An Eight-Week Supervised Fitness Program in Reducing Cardiovascular Risk Factors Among African-American College Students
International Journal of Sports Science and Physical Education
Volume 3, Issue 3, September 2018, Pages: 40-48
Received: Aug. 22, 2018;
Accepted: Oct. 31, 2018;
Published: Nov. 28, 2018
Views 289 Downloads 89
Hsin-Yi Liu, Department of Kinesiology and Recreation Administration, North Carolina Central University, Durham, USA
Cardiovascular disease (CVD) is the leading cause of death of all races in the United States. African-Americans are more likely to die from CVD than whites. One hundred and forty-six African-Americans college students were recruited from a historical black college (HBCU) in North Carolina. A fitness course (PEDU 1541) was required for all students at North Carolina Central University (NCCU). An eight-week program was designed by several certified fitness instructors who teach this course at NCCU. This study was to exam the effectiveness of an 8-week exercise program in reducing CVD risk factors, including cardiovascular fitness, waist circumferences, and body fat percentage (BF%). Students’ BMI, body composition, cardiovascular fitness, muscular endurance, and trunk flexibility were assessed before and after completion of this 8-week supervised program. All the pre- and post-measurements of the 146 students were compared with a paired-t test to see if there were any significant changes. After 8 weeks of participation in this program, all measurements except their body fat composition improved (p< 0.05). Students’ diet or calorie intake was not controlled during the program in this study. Therefore, no significant change was found in their answers to the modified questionnaire of health behaviors, including alcohol, tobacco, vegetable consumptions before and after they completed this 8-week fitness course. Therefore, increase physical activity level alone may not be sufficient to reduce all risks of CVD in African-American population.
An Eight-Week Supervised Fitness Program in Reducing Cardiovascular Risk Factors Among African-American College Students, International Journal of Sports Science and Physical Education.
Vol. 3, No. 3,
2018, pp. 40-48.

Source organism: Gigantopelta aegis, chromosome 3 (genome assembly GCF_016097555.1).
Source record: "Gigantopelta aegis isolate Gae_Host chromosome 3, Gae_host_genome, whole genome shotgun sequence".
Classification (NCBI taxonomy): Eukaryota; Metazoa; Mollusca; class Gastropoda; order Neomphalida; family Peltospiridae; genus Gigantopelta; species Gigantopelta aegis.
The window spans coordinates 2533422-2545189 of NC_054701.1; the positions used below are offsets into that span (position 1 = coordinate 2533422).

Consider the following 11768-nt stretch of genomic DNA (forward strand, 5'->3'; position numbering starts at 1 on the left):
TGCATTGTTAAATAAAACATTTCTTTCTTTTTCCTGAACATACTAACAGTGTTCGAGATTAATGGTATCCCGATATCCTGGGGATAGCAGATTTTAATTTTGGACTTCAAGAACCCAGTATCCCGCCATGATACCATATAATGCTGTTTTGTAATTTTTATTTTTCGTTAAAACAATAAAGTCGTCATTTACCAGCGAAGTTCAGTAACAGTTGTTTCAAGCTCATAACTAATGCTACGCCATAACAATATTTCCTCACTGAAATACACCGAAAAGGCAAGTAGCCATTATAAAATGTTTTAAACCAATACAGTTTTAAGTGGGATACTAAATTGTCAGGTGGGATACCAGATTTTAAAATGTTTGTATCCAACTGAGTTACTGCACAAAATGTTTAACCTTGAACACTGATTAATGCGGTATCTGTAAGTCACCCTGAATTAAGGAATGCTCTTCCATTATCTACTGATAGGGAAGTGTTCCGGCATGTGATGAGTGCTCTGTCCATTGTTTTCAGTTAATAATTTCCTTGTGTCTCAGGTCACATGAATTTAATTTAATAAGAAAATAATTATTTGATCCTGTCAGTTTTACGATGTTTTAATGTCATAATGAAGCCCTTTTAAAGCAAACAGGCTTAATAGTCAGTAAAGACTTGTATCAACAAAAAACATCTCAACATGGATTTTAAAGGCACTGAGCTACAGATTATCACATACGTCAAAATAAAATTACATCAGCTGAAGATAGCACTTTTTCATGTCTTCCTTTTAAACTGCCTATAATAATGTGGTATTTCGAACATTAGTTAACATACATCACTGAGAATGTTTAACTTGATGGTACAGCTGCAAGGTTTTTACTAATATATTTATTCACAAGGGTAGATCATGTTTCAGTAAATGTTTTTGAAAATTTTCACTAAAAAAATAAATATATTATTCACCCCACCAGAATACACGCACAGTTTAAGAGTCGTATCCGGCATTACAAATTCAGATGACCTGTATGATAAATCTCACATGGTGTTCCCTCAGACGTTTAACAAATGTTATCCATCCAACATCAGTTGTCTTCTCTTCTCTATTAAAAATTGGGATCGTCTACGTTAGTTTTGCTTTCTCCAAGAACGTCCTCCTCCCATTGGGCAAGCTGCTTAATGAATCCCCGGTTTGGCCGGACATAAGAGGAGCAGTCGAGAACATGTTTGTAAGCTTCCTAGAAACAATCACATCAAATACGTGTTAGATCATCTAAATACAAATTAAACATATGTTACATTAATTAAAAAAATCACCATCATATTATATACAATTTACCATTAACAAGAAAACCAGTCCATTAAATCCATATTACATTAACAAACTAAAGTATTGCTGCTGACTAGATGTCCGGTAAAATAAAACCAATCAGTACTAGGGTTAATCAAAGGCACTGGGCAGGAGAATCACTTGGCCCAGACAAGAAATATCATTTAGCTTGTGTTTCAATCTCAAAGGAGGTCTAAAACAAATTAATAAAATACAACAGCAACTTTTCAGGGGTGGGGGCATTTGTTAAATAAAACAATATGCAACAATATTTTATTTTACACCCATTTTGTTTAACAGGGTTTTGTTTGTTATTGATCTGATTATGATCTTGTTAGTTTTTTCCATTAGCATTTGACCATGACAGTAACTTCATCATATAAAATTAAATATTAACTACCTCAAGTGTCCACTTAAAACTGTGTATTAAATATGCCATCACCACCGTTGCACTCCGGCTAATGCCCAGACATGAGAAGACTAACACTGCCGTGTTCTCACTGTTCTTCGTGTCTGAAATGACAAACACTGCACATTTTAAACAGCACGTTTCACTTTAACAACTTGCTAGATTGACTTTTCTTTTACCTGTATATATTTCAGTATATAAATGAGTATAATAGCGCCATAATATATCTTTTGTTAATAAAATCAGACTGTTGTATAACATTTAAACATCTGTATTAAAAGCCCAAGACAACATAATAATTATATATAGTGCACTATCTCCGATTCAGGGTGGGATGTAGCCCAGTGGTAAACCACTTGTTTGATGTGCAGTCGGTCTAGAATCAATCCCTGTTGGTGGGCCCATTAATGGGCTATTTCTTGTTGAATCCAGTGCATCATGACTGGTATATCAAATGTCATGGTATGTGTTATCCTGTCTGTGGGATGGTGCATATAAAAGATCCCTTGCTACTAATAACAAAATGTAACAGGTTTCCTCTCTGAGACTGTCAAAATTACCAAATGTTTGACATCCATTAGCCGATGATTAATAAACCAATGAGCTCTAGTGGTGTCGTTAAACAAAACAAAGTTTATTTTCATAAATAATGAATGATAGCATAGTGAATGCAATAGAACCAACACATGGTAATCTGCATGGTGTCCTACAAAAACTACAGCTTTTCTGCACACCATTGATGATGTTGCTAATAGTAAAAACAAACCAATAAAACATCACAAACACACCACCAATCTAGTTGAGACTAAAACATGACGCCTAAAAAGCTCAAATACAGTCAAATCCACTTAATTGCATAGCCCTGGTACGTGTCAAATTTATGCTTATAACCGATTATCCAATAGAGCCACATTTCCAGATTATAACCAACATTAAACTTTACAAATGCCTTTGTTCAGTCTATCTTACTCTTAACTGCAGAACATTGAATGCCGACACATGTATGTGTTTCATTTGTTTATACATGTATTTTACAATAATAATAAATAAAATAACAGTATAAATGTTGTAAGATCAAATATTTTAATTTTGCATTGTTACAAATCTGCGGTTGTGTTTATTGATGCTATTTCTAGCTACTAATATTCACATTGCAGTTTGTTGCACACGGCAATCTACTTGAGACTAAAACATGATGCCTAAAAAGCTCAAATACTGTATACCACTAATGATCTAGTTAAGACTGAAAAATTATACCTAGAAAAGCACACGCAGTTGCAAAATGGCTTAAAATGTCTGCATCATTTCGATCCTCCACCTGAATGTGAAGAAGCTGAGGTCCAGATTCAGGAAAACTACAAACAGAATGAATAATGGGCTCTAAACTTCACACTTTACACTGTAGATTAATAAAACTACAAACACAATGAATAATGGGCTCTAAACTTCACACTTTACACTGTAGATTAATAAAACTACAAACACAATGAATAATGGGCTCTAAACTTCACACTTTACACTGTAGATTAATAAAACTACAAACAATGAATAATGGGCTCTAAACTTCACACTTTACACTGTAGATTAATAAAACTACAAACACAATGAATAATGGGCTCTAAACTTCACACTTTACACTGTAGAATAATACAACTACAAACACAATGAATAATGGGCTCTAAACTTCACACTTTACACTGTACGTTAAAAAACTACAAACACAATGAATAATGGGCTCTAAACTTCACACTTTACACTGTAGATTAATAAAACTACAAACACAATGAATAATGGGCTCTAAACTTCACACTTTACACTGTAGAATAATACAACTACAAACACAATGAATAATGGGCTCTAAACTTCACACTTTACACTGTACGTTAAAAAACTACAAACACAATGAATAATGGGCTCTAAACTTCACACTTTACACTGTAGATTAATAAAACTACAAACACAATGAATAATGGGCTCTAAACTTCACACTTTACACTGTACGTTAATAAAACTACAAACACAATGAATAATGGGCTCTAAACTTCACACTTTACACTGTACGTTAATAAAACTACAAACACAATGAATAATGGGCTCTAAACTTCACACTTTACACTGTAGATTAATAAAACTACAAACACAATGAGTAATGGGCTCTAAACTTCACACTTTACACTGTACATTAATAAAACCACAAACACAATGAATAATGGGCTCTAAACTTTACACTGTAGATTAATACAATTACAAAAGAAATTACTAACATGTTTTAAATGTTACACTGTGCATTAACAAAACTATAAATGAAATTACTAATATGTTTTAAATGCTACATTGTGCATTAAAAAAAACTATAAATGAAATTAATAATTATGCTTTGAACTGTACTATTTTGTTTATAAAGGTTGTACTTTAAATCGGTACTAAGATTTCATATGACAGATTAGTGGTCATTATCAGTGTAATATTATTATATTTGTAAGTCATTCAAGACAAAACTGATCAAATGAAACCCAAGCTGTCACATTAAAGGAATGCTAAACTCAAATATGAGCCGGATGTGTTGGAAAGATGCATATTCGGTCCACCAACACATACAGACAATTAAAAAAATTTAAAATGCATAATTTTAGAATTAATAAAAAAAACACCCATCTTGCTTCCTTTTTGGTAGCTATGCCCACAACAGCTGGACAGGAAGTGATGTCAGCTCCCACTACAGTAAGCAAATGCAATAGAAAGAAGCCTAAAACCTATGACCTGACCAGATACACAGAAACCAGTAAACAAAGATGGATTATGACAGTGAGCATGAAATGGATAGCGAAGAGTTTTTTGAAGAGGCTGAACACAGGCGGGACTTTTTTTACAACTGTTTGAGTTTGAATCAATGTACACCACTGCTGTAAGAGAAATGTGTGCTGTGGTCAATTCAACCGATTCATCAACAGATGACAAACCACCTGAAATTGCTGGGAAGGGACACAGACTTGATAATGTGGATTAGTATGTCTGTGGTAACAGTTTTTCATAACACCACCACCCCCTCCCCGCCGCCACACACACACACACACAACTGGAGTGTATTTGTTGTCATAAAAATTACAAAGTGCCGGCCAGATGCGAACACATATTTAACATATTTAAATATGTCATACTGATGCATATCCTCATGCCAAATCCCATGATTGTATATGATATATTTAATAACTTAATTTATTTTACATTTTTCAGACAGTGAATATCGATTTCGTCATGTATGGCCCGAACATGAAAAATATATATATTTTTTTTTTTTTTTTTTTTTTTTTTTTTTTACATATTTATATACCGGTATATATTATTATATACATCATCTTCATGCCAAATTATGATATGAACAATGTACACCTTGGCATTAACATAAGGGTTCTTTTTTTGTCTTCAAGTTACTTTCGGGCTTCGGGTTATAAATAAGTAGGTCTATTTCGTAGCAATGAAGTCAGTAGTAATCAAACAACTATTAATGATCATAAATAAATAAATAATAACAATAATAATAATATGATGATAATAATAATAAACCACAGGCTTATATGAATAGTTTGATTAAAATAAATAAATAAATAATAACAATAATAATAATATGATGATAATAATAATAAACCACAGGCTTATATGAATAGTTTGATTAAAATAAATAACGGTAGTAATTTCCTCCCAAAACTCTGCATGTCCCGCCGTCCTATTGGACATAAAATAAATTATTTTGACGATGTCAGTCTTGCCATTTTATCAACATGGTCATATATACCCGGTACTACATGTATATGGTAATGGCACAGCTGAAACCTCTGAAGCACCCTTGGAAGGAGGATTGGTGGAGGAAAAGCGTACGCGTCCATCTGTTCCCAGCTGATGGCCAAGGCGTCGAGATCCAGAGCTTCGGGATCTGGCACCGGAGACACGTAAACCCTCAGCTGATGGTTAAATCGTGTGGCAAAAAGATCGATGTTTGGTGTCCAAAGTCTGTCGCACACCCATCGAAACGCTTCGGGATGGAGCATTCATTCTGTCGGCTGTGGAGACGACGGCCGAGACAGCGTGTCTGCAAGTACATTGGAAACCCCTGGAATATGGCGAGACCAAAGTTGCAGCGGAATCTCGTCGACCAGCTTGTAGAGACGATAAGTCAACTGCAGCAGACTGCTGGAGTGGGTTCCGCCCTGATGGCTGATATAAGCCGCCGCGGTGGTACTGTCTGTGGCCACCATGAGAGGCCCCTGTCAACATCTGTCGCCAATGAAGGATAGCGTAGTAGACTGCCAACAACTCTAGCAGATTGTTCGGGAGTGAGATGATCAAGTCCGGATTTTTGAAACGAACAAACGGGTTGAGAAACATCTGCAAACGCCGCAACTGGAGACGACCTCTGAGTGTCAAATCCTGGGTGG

American Heart Association. Heart Disease and Stroke Statistics – 2016 Update. Dallas, Texas: American Heart Association, 2016.
Mensah et al. An Overview of Cardiovascular Disease Burden in the United States. Health Affairs. 2007; 26(1): 38-48.
Potts JL, Thomas J. Traditionally coronary risk factors for African Americans. Am J Med Sci. 1999; 317(3): 189-92.
Smith SC Jr. Multiple risk factors for cardiovascular disease and diabetes mellitus. Am J Med. 2007; 120: S3-S11.
Carson JA, Michalsky L, Latson B, Banks K, Tong L, Gimpel N, Lee JJ, Dehaven MJ. The cardiovascular health of urban African Americans: diet-related results from the Genes, Nutrition, Exercise, Wellness, and Spiritual Growth (GoodNEWS) trial. J Acad Nutr Diet. 2012; 112(11): 1852-8.
John D. Griffin, M. S. and Alice H. Lichtenstein, D. Sc. Dietary Cholesterol and Plasma Lipoprotein Profiles: Randomized-Controlled Trials. Curr Nutr Rep. 2013; 2(4): 274–282.
Robert JN, Arthur FS, Mark CK, Lori KH, D. Mark H, and Ernst JS. Effect of Dietary Fat Saturation and Cholesterol on LDL Composition and Metabolism. Arterioscler Thromb Vasc Biol. 1990; 10: 119-28.
Lawrence JA. Lifestyle Modification as a Means to Prevent and Treat High Blood Pressure. JASN. 2003; 14 (suppl 2): S99-S102.
Morris, J. N., Clayton, D. G., Everitt, M. G., Semmence, A. M., & Burgess, E. H. Exercise in leisure time: Coronary attack and death rates. British Heart Journal. 1990; 63: 325–334.
Paffenbarger RS Jr. Contributions of epidemiology to exercise science and cardiovascular health. Medicine and Science in Sports and Exercise. 1988; 20: 426–438.
Paffenbarger RS Jr, Hyde RT, Wing AL, Lee I-M, Jung DL, Kampert JB. The association of changes in physical activity level and other lifestyle characteristics with mortality among men. New England Journal of Medicine. 1993; 328: 538–545.
Douglas D, Caroline R, Elizabeth AJ. Physical Activity and Exercise for Secondary Prevention among Patients with Cardiovascular Disease. Curr Cardiovasc Risk Rep. 2013; 7(6): 10.1007/s12170-013-0354-5.
Nocon, M., Hiemann, T., Muller-Riemenschneider, F., Thalau, F., Roll, S. and Willich, S. N. Association of physical activity with all-cause and cardiovascular mortality: a systematic review and meta-analysis. Eur. J. Cardiovasc. Prev. Rehabil. 2008; 15, 239-246.
Paffenbarger RS Jr, Hyde RT, Wing AL, Steinmetz CH. A natural history of athleticism and cardiovascular health. JAMA. 1984; 252: 491–495.
Paffenbarger RS Jr, Jung DL, Leung RW, Hyde RT. Physical activity and hypertension: an epidemiological view. Annals of Medicine. 1991; 23: 319–327.
Riccardo DG, Simona Ci, Elena C, Marwan EG, Giulio M. Cognitive-Behavioral Strategies to Increase the Adherence to Exercise in the Management of Obesity. J Obes. 2011; 2011: 348293.
Jamerson T, Sylvester R, Jiang Q, Corriveau N, DuRussel-Weston J, Kline-Rogers E, Jackson EA, Eagle KA. Differences in Students Participating in a School-Based Health Promotion Program. Am J Health Promot. 2017; 31(4): 318-324.
Berry DC, McMurray RG, Schwartz TA, Adatorwovor R. Benefits for African American and white low-income 7-10-year-old children and their parents taught together in a community-based weight management program in the rural southeastern United States. BMC Public Health. 2018; 18(1): 1107.
Harrell JS, McMurray RG, Bangdiwala SI, Frauman AC, Gansky SA, Bradley CB. Effects of a school-based intervention to reduce cardiovascular disease risk factors in elementary-school children: the Cardiovascular Health in Children (CHIC) study. J Pediatr. 1996; 128(6): 797-805.
Peterson NE, Sirard JR, Kulbok PA, DeBoer MD, Erickson JM. Sedentary behavior and physical activity of young adult university students. Res Nurs Health. 2018; 41(1): 30-38.